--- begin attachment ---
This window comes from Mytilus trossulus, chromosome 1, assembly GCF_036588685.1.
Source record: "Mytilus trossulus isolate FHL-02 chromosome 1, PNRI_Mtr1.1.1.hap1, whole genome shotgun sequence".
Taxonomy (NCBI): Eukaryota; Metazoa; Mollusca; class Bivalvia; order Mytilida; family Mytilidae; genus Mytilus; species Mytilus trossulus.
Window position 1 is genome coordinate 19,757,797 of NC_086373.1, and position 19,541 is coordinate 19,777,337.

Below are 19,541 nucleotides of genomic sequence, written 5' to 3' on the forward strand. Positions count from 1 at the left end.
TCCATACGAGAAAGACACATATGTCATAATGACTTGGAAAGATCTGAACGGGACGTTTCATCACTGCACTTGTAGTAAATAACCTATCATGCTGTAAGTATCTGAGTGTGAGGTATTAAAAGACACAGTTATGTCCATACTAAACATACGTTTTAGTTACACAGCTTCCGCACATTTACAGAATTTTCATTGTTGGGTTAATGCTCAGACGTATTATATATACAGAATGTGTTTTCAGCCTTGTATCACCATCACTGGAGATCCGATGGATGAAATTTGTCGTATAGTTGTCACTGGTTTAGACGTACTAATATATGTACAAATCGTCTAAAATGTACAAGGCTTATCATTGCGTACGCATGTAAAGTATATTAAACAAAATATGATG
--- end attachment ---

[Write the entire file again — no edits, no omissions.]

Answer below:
This window comes from Mytilus trossulus, chromosome 1, assembly GCF_036588685.1.
Source record: "Mytilus trossulus isolate FHL-02 chromosome 1, PNRI_Mtr1.1.1.hap1, whole genome shotgun sequence".
Taxonomy (NCBI): Eukaryota; Metazoa; Mollusca; class Bivalvia; order Mytilida; family Mytilidae; genus Mytilus; species Mytilus trossulus.
Window position 1 is genome coordinate 19,757,797 of NC_086373.1, and position 19,541 is coordinate 19,777,337.

Below are 19,541 nucleotides of genomic sequence, written 5' to 3' on the forward strand. Positions count from 1 at the left end.
TCCATACGAGAAAGACACATATGTCATAATGACTTGGAAAGATCTGAACGGGACGTTTCATCACTGCACTTGTAGTAAATAACCTATCATGCTGTAAGTATCTGAGTGTGAGGTATTAAAAGACACAGTTATGTCCATACTAAACATACGTTTTAGTTACACAGCTTCCGCACATTTACAGAATTTTCATTGTTGGGTTAATGCTCAGACGTATTATATATACAGAATGTGTTTTCAGCCTTGTATCACCATCACTGGAGATCCGATGGATGAAATTTGTCGTATAGTTGTCACTGGTTTAGACGTACTAATATATGTACAAATCGTCTAAAATGTACAAGGCTTATCATTGCGTACGCATGTAAAGTATATTAAACAAAATATGATG